In South India, more than 10 varieties of cereal and millet based fermented
foods and beverages have been prepared and consumed regularly. Most of the South
Indian fermented foods were based on rice and some of the preparations were
fortified with legumes, thus forming wholesome combination of carbohydrates and
protein. One of the popular south Indian traditional food is Idli a fermented rice based
preparation has received much scientific attention. Microflora of idli fermentation has
been explored extensively and the household batter preparation has been converted to
small scale industry to meet the demand for traditional product by urban population.
Recent studies on replacement of rice with other millet such as finger millet were
acceptable by consumer’s and flavour was reported to be improved (Teniola and
Odunfa, 2001). The process for the production of idli using fermented dehydrated
batter was also developed and marketed successfully in South India.
Other than these fermented foods south Indian millet based fermented
preparations such as Koozh, Fermented rice and Kanjika has received only little
scientific attention. These foods have been in use for long time but in recent years
consumption and preparation of South Indian traditional foods were confined to rural
people which may slowly lead to loss of traditional knowledge. The traditional home
scale processes have to be upgraded which will preserve Indian cultural heritage and
also improve the livelihood of local families producing these foods.
19
Table 2.3
Some Common Ethnic Fermented Products of Indian Subcontinent
Fermented product
Substrate
Microorganisms in-
Reference
volved in process
Gulgule
Wheat
Pediococcus sp.
Tamang et al.,
(2012)
Jilebi
Wheat and curd
Lactobacillus sp.
Kodo ka Jaanr
Millet
Pediococcus pentosaceus,
Tamang et al.,
(2012)
Thapa and Tamang
Lactobacillus sp.
(2010)
Rice/ Wheat and Bengal
Leuconostoc mesen-
Aliya and Geervani
gram
torides,
(1981)
Dhokla
Strepotococcus faecalis
Dosa/Idli
Rice and black gram
Leuconostoc mesenter-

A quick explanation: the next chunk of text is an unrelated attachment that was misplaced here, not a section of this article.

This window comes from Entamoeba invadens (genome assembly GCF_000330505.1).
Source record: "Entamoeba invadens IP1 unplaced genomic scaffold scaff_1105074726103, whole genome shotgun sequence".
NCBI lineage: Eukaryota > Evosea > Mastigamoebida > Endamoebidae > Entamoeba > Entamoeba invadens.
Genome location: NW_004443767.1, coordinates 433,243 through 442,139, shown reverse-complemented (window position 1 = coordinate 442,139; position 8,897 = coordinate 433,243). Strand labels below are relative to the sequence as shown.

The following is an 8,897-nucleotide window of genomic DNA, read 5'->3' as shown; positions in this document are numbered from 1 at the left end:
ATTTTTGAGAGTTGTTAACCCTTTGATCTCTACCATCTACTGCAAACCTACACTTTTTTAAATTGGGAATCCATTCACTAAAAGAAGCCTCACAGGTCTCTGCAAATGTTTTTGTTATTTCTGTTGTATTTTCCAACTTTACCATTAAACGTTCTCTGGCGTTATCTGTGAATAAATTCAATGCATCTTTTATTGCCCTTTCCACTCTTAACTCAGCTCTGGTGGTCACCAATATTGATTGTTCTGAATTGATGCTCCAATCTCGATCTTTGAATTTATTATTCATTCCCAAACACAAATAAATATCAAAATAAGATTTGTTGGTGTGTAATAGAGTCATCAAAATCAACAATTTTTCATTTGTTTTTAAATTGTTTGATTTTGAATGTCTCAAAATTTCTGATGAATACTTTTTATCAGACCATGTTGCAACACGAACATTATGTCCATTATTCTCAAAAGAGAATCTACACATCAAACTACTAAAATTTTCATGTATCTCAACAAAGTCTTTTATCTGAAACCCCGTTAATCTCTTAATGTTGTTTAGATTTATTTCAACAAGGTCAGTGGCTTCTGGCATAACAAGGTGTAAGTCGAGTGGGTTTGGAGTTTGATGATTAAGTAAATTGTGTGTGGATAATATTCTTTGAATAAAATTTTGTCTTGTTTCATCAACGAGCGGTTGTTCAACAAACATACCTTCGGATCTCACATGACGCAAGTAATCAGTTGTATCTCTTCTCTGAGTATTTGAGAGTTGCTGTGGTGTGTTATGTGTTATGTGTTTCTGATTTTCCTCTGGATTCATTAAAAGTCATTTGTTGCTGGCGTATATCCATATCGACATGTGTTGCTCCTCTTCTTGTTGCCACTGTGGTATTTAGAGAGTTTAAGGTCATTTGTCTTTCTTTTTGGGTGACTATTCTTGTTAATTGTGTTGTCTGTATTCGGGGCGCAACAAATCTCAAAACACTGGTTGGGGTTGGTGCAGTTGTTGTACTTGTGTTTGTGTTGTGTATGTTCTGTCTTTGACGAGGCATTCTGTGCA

Sands and Hankin,
oides,
(1974), Rama-
Streptococcus faecalis,
krishnan, (1993)
Torulopsis. Pullulans
Kanji
Rice with vegetables
Hansenula anomala
Satishkumar et al.,
(2010)
Kishk
Wheat
Streptococcus theromo-
(Economidou and
philus, Lactobacillus bul-
Steinkraus, 1993)
garicus
Nan
Bhatura
Maida/Wheat
Wheat + starting material
Fermented choru
Rice
Saccharomyces cerevisiae, Haard et
LAB
al., (1999).
S. cerevisiae,
D. hansenii
S. fermentati
L. plantarum
L. acidophilus
L. mesenteroides
L. lactis
Streptococcus faecalis,
Sekar and Mariap-
Sekar and Mariap-
Pediococcus acidilacti,
pan (2005)
pan (2005)
Bacillus sp. and Microbacterium flavum.
Koozh/Ambali
Finger millet, pearl mil-
Pediococcus, Leu-
Antony et al.,
let, sorghum
conostoc, heterofermenta-
(1996)
tive LAB
20
2.4. CONCLUSION
The presented informations prove the wide traditional knowledge systems of
India. The traditional beverages prepared by Indian folks are much competent in
satisfying nutrient and health needs. Also microbiological research showed that the
production processes of these fermented foods include diverse microbial groups. The
benefits offered by fermentation can be well utilised and altered by understanding the
microflora involved in the process. Due to intervention of biotechnology some of the
indigenous fermented foods have received good marketability. Identification of
predominant microbes of fermentation led to the introduction of starter culture in
some fermented preparations which improved the safety and marketability of the
indigenous foods. But still many more fermented foods were confined to rural
population due to laborious processing techniques. Only very little is known about
these foods and their microbial content. It is therefore important to analyse
microbiology of these products and technologies for improvement of processing has
to studied and documented for future generations.
21